As part of a semester based lecture series on Global Climate Change, this week, Dr. Pam McElwee (internationally recognized authority on Global Climate Change/Adaptation) reviewed the issue of governance as it relates to both national climate policy (local control of carbon emissions) and international agreements (enforceable national caps on [...]
40 years ago today, 20 million American citizens took to the streets demanding environmental accountability from our representatives in Washington; thus, Earth Day was born. Fast-forward 40 years and three days to the 2010 Climate Rally:
April 25 is our chance to demand accountability from Congress. Americans from all walks of life will [...]
A post by Mathew Nisbet, whom we read in class earlier this semester:
Earth Day’s Untold Story: Climate Change & Human Health
A Federal inter-agency report released today reviews eleven key categories of diseases and other health consequences that are occurring or will occur due to climate change…. Not only does this report call [...]
The following summary is based off of a webcast from the DAVOS 2010 conferences. More specifically the link listed below:
From Copenhagen to Mexico: What’s Next?
Timothy E. Wirth, President, United Nations Foundation, Washington DC; Global Agenda Council on Climate Change
Felipe Calderón, President of Mexico
Yvo De Boer, Executive Secretary, [...]
A striking graphic about the relative impacts of the recent Iceland volcano and human air travel in terms of Co2 production.
There has been controversy over whether or not Antarctica is in fact slowly melting or not. There has been papers ppublished that show there is much less ice melting in the past year, falsifying global warming. There has also been papers published showing the substantial amount of ice that has and is continuing to [...]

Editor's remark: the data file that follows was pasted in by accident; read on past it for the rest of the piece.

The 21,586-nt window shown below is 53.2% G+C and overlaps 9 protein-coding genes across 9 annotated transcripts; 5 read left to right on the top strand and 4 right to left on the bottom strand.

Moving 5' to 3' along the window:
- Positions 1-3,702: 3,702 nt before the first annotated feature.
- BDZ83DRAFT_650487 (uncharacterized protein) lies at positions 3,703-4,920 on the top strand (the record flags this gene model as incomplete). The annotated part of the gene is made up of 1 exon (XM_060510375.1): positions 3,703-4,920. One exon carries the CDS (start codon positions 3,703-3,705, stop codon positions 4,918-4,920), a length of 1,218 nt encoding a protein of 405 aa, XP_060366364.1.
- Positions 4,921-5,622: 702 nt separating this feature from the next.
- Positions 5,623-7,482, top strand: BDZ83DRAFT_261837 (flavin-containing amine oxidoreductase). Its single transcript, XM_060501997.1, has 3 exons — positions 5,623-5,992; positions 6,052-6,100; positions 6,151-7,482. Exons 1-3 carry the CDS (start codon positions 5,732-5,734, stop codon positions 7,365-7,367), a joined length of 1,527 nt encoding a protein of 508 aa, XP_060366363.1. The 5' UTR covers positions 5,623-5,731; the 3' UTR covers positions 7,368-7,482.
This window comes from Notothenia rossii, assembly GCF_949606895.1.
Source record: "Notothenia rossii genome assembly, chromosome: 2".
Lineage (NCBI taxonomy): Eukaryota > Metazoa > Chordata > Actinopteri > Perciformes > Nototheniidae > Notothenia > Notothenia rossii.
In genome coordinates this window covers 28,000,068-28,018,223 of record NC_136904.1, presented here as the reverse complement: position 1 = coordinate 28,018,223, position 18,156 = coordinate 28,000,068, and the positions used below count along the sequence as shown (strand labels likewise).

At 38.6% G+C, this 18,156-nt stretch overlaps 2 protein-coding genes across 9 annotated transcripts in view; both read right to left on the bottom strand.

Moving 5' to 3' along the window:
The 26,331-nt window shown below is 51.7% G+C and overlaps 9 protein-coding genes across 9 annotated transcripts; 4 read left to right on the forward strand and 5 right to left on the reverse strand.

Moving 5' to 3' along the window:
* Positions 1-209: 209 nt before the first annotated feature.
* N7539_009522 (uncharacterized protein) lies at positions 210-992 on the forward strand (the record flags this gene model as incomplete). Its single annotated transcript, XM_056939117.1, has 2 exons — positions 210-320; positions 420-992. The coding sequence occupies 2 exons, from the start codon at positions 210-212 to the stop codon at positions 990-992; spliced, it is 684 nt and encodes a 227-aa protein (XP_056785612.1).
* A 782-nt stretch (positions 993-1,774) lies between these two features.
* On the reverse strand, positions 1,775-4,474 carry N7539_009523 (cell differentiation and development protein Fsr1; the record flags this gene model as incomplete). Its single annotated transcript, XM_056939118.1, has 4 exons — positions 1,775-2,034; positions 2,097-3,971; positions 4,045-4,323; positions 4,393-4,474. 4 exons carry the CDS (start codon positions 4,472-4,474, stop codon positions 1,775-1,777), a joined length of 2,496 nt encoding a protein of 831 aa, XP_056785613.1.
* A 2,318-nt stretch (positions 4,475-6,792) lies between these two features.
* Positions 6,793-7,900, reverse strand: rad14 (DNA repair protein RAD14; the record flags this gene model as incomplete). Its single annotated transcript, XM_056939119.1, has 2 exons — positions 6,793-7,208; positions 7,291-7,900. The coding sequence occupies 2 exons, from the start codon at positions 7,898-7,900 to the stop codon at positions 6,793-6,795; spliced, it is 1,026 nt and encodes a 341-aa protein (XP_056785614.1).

I found an interesting article from Newsweek ( I know it is not very credible but it is still a fun read) titled 100 Places to Remember Before they Disappear by Fareed Zakaria. The article has an interactive site where you can choose an area of the world and it shows a number [...]
I suppose that depends on who you ask. Economists have been trying to put a price tag on the future of the climate for a while now, the most famous of which is the Stern Report. Commissioned by the United Kingdom Finance Ministry in 2006 and headed by Nicholas Stern, a former World Bank economist, [...]
Maybe, according to new papers in the journal Philosophical Transactions of the Royal Society A published recently. In a special issue titled Climate Forcing of Geological and Geomorphological Hazards, authors look at whether or not large scale geologic events can be linked to climate change. It certainly does seem that geologic activity is on [...]
As we discussed in class, the economics of climate change is very complicated, although works like the Stern Review in 2006 have tried to boil it down to simple comparisons between economic impacts of acting versus non-acting. Paul Krugman wrote a recent essay for the NYT magazine that lays out climate economics for those [...]
Syllabus: SGS 494 – Governance & Climate Change
School of Politics and Global Studies
Global Institute of Sustainability
Arizona State University
Time: T/TH 4:30p – 5:45p